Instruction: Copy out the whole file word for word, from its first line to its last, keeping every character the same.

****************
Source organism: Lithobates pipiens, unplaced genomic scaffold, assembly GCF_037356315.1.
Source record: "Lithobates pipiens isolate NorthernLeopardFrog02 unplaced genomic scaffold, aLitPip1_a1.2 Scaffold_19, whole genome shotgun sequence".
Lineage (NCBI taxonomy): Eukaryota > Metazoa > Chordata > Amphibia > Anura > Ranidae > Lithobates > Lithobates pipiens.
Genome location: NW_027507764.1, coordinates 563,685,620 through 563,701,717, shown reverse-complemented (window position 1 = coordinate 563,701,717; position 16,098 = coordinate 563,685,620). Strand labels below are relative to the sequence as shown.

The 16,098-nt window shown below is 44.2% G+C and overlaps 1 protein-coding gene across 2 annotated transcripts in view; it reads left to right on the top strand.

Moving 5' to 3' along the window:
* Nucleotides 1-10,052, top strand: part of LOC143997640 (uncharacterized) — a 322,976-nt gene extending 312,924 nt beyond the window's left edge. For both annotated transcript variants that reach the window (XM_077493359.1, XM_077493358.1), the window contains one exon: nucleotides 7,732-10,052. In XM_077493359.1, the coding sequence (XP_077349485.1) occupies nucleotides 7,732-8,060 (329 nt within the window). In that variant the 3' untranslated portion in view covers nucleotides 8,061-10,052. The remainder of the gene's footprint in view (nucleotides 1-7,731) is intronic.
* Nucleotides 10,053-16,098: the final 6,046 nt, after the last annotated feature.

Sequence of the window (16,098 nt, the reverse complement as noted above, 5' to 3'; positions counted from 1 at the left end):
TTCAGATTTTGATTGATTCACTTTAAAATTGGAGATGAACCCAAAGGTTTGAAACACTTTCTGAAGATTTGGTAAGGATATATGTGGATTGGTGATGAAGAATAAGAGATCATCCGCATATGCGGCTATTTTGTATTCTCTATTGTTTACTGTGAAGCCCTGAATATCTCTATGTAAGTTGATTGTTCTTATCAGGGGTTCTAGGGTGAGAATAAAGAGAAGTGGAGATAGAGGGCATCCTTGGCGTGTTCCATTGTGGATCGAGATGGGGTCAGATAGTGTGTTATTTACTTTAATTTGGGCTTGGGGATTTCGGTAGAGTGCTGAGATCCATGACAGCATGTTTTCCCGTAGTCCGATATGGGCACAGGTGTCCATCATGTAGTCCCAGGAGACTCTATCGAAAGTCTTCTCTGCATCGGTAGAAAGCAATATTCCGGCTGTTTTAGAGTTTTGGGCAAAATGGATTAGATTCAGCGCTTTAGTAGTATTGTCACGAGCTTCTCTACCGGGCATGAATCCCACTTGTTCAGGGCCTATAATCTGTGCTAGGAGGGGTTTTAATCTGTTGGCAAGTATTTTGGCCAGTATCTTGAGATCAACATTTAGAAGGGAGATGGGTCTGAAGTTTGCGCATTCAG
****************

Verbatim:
Source organism: Lithobates pipiens, unplaced genomic scaffold, assembly GCF_037356315.1.
Source record: "Lithobates pipiens isolate NorthernLeopardFrog02 unplaced genomic scaffold, aLitPip1_a1.2 Scaffold_19, whole genome shotgun sequence".
Lineage (NCBI taxonomy): Eukaryota > Metazoa > Chordata > Amphibia > Anura > Ranidae > Lithobates > Lithobates pipiens.
Genome location: NW_027507764.1, coordinates 563,685,620 through 563,701,717, shown reverse-complemented (window position 1 = coordinate 563,701,717; position 16,098 = coordinate 563,685,620). Strand labels below are relative to the sequence as shown.

The 16,098-nt window shown below is 44.2% G+C and overlaps 1 protein-coding gene across 2 annotated transcripts in view; it reads left to right on the top strand.

Moving 5' to 3' along the window:
* Nucleotides 1-10,052, top strand: part of LOC143997640 (uncharacterized) — a 322,976-nt gene extending 312,924 nt beyond the window's left edge. For both annotated transcript variants that reach the window (XM_077493359.1, XM_077493358.1), the window contains one exon: nucleotides 7,732-10,052. In XM_077493359.1, the coding sequence (XP_077349485.1) occupies nucleotides 7,732-8,060 (329 nt within the window). In that variant the 3' untranslated portion in view covers nucleotides 8,061-10,052. The remainder of the gene's footprint in view (nucleotides 1-7,731) is intronic.
* Nucleotides 10,053-16,098: the final 6,046 nt, after the last annotated feature.

Sequence of the window (16,098 nt, the reverse complement as noted above, 5' to 3'; positions counted from 1 at the left end):
TTCAGATTTTGATTGATTCACTTTAAAATTGGAGATGAACCCAAAGGTTTGAAACACTTTCTGAAGATTTGGTAAGGATATATGTGGATTGGTGATGAAGAATAAGAGATCATCCGCATATGCGGCTATTTTGTATTCTCTATTGTTTACTGTGAAGCCCTGAATATCTCTATGTAAGTTGATTGTTCTTATCAGGGGTTCTAGGGTGAGAATAAAGAGAAGTGGAGATAGAGGGCATCCTTGGCGTGTTCCATTGTGGATCGAGATGGGGTCAGATAGTGTGTTATTTACTTTAATTTGGGCTTGGGGATTTCGGTAGAGTGCTGAGATCCATGACAGCATGTTTTCCCGTAGTCCGATATGGGCACAGGTGTCCATCATGTAGTCCCAGGAGACTCTATCGAAAGTCTTCTCTGCATCGGTAGAAAGCAATATTCCGGCTGTTTTAGAGTTTTGGGCAAAATGGATTAGATTCAGCGCTTTAGTAGTATTGTCACGAGCTTCTCTACCGGGCATGAATCCCACTTGTTCAGGGCCTATAATCTGTGCTAGGAGGGGTTTTAATCTGTTGGCAAGTATTTTGGCCAGTATCTTGAGATCAACATTTAGAAGGGAGATGGGTCTGAAGTTTGCGCATTCAG